One particular important combination of metric petrubations is the so-called curvature perturbation $\mathcal{R}$ defined (in the Newtonian gauge) as $$\mathcal{R} = \Phi + \frac{\mathcal{H}^2(\frac{d\Phi}{d\log a} - \Psi)}{4\pi G a^2 (\overline{\rho} + \overline{P})}$$ Why is this so important? First of all its a gauge invariant quantity, secondly it has the property that $$\frac{d\mathcal{R}}{dt} \approx 0$$ for any mode that is outside the horizon $k \ll \mathcal{H}$. This is what makes it possible to connect the initial conditions in the early Universe (but long after inflation) to what was generated in inflation. A lot of complicated physics happens (like reheating) between inflation and the time we start solving our equations, but we don't have to know this to know the initial conditions which is great. All the modes we observe today corresponds to fluctuations that were outside the horizon in the early Universe. Inflation set up these initial fluctuations and as inflation goes on the co-moving horizon decreases with time so a given mode will eventually leave the horizon and get frozen in there. Since $\mathcal{R}$ is conserved outside the horizon we can easily connect the predictions for the flutuations put up by inflation to what we should put as the initial conditions for $\Phi$. The next step is how to relate fluctuations in the metric to density perturbations in the different matter components.

## Adiabatic initial conditions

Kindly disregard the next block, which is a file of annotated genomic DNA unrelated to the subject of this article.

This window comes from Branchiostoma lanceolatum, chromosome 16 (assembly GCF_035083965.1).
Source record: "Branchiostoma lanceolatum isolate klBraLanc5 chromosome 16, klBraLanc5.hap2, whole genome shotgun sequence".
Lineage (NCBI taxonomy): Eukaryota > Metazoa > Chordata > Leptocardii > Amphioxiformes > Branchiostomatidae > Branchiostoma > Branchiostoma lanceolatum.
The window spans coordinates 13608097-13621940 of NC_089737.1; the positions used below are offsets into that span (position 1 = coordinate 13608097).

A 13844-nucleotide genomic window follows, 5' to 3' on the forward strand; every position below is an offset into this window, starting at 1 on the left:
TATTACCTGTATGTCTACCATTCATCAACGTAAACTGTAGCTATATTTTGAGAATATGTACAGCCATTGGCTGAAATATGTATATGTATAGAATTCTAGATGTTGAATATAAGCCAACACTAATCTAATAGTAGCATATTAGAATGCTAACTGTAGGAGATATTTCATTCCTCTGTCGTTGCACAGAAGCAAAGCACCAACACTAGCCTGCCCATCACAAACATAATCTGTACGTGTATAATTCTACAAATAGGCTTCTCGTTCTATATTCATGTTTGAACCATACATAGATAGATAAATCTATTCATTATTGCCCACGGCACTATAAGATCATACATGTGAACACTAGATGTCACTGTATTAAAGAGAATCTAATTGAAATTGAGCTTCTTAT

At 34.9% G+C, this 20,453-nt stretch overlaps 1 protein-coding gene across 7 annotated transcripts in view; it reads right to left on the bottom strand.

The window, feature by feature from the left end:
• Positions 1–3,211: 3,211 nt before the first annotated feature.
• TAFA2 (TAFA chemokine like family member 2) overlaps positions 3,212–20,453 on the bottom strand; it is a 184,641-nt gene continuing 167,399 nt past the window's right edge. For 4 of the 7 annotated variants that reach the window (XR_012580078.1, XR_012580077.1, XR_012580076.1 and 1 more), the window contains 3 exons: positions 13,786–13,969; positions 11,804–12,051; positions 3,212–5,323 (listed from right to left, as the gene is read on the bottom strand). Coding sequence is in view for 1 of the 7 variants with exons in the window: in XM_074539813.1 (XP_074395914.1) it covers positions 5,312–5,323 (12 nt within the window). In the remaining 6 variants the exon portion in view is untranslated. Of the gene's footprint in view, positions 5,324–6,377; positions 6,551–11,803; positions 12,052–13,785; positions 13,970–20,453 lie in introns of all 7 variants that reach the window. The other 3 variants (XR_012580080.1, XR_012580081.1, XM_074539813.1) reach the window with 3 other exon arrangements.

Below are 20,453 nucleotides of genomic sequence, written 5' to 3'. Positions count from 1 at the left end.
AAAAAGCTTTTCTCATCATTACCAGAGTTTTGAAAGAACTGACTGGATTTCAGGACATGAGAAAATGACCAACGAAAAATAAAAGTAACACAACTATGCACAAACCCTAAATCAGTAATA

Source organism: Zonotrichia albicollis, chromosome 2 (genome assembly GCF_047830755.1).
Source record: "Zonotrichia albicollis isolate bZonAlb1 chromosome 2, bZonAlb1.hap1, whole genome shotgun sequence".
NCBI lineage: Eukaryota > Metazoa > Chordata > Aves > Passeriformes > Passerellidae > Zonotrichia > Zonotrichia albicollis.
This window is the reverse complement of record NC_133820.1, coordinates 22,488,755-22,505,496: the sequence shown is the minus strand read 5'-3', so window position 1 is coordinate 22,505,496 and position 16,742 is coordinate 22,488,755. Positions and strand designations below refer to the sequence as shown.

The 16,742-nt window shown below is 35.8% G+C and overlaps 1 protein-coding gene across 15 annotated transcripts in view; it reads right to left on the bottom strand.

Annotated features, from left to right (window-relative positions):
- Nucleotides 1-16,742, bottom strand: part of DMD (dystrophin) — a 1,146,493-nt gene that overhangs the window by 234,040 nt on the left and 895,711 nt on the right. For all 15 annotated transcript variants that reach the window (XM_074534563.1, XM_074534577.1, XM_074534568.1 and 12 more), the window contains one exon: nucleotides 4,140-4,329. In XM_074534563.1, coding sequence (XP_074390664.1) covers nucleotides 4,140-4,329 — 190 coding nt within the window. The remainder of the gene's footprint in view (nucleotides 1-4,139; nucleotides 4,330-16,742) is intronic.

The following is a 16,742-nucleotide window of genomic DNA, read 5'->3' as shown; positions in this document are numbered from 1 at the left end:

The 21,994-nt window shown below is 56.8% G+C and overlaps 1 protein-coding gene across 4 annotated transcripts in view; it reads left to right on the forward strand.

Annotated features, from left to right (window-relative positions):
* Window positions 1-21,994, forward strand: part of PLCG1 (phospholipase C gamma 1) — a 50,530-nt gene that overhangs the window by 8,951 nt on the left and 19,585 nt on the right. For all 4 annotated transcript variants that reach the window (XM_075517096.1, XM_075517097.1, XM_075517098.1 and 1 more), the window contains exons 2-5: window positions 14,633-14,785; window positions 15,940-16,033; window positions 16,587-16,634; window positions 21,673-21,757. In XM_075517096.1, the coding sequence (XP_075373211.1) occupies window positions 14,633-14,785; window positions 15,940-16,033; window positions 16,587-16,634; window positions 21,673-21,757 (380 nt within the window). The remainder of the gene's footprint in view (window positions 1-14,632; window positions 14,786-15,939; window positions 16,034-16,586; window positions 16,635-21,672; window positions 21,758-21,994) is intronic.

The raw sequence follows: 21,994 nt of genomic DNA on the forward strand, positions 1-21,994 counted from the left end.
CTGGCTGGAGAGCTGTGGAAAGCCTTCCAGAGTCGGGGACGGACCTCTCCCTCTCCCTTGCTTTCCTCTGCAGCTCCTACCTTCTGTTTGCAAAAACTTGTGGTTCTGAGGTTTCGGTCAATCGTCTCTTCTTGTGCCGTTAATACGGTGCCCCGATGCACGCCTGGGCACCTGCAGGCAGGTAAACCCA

We now know how to set the initial conditions for the metric potential, but how do we related that to the perturbations in the energy density of the different species? This is where we need some assumptions to proceed (that importantly can be tested with observations). Density fluctuations could be present initially or they can be generated from stresses in the matter which causally push matter around. The former assumption is that of adiabatic initial conditions while the latter represents so-called isocurvature perturbations. Adiabatic perturbations have a constant matter-to-radiation ratio everywhere so $$\frac{n_i}{n_\gamma} = \frac{\overline{n}_i}{\overline{n}_\gamma}$$ where $i$ is baryons, cold dark matter, neutrinos etc. Another way of phrasing this is to say that the energy density of all matter matter components is the same as in the background at some slightly different time that varies from place to place. Since $\overline{\rho}_i(a) \propto 1/a^{3(1+w_i)}$ we have $\rho_i(x,a) = \overline{\rho}_i(a+\delta a(x)) \simeq \overline{\rho}_i(a)(1 - 3(1+w_i)\delta a(x)/a)$ so $\delta_i(x,a) = -3(1+w_i)\delta a(x) / a$ and adiabatic perturbations therefore have $$\frac{\delta_i}{1+w_i} = \frac{\delta_j}{1+w_j}$$ for any two species $i,j$. In particular this implies that $$4\Theta_0 = 4\mathcal{N}_0 = \delta_b = \delta_{\rm CDM}$$ Now that we have all this what remains is to relate this to $\Phi,\Psi$. We'll give a simplified treatment of this here. A proper analysis would do this systematically by expanding every term in a power-series of $\frac{ck}{\mathcal{H}} \simeq k \eta \ll 1$ and using the evolution equations to match order by order. Anyway, lets study the equations. First of all remember that initially all modes of interest today is outside the horizon so $\frac{ck}{\mathcal{H}} \ll 1$. Secondly the metric perturbations evolves very slowly outside the horizon so we roughly have $\Phi^\prime \approx 0$ and $\Psi^\prime \approx 0$. Looking at the Poisson equation we then see that $$2\Theta_0 = 2\mathcal{N}_0 \simeq -\Psi$$ which together with $4\Theta_0 = 4\mathcal{N}_0 = \delta_b = \delta_{\rm CDM}$ gives us the initial condition for all the density perturbations. Then lets consider the other Einstein equation. Since the photons are tightly coupled to baryons (remember this drives $\Theta \to \Theta_0$ so the higher order multipoles are very small) so $\Theta_2 \ll \mathcal{N}_2$ which gives us $$\mathcal{N}_2 \simeq -\frac{(\Phi + \Psi)c^2k^2a^2}{12 f_\nu H_0^2}$$ where $f_\nu = \frac{\Omega_\nu}{\Omega_\gamma + \Omega_\nu}$. Next looking at the velocity equations. The $v_{\rm CDM}$ equation $v_{\rm CDM}^\prime = - v_{\rm CDM} - \frac{ck}{\mathcal{H}}\Psi$ can be written $$(v_{\rm CDM}a)^\prime = -\frac{cka}{\mathcal{H}}\Psi$$ The right hand side is $\propto a^2$ since $\mathcal{H} \propto 1/a$ and $\Psi$ is constant. Integrating gives us $$v_{\rm CDM} = \frac{C}{a} - \frac{ck}{2\mathcal{H}}\Psi$$ The first term is a decaying mode so can be ignored and we see that the relevant initial conditions is $v_{\rm CDM} = -\frac{ck}{2\mathcal{H}}\Psi$. The same analysis for the other species gives $$v_b \simeq -\frac{ck}{2\mathcal{H}}\Psi$$ $$\Theta_1 \simeq \frac{ck}{6\mathcal{H}}\Psi$$ $$\mathcal{N}_1 \simeq \frac{ck}{6\mathcal{H}}\Psi$$ Note that the velocity of all the species are the same (remember that $v_\gamma = -3\Theta_1$) as expected - they move as one fluid. From the equation for the neutrino moment $\mathcal{N}_\ell$ (skipping the details) it follows $$\mathcal{N}_\ell \simeq \frac{ck}{(2\ell+1)\mathcal{H}} \mathcal{N}_{\ell-1}\,\,\,\text{for}\,\,\, \ell \gt 2$$ and a similar analysis for the photon equation (again skipping the details) gives us $$\Theta_\ell \simeq -\frac{\ell}{2\ell+1}\frac{ck}{\mathcal{H}\tau^\prime}\Theta_{\ell-1}\,\,\,\text{for}\,\,\, \ell \gt 2$$ Finally we need to set the initial value of $\Phi,\Psi$. Since the equation-set is linear we can freely choose the normalization of the system before solving and then plug back in the correct normalization afterwards (note that the full expression for a mode $f(k) = A e^{i\theta}$ will not just have an amplitude $A$, but also a random phase $\theta$. For a gaussian random field $\theta$ is a uniform random number in $[0,2\pi)$, but this will not be relevant for us since this always cancel out in the power-spectrum $|f|^2 = A^2$. Any given Universe corresponds to different realisations of these phases and amplitudes from the underlying random field and if we could have predicted these numbers we would have been able to predict exacly where galaxy clusters would form and what the temperature of the CMB is in any given direction. We obviously cannot do this and have to settle for the statistical observables). What we will do is to choose the normalization such that the curvature perturbations at the initial time is unity. For a mode outside the horizon in the radiation era we have $$\mathcal{R} \simeq \Phi - \frac{1}{2}\Psi$$ The relation between the two potentials is given by (see Exercise 2 in Chapter 6 of Dodelson) $$\Phi + \Psi \simeq -\frac{2f_\nu}{5}\Psi$$ so $\mathcal{R} = 1$ gives us $$\Psi \simeq \frac{1}{\frac{3}{2} + \frac{2f_\nu}{5}}$$ $$\Phi \simeq -(1 + \frac{2f_\nu}{5})\Psi$$ Note that if you don't include massless neutrinos then we simply have $\Phi = -\Psi = 1$. This completes the discussion regarding initial conditions. We skipped a lot of details here so see Chapter 6 in Dodelson for a more thorough treatment. The important thing to remember here is what assumptions you are can make when massaging the equations to extract the initial conditions we need 1) small derivatives outside the horizon 2) $k\eta \ll 1$ 3) tight coupling which implies tiny multipoles for photons compared to the monopole and dipole 4) in the radiation era $\mathcal{H} \propto 1/a = e^{-x}$.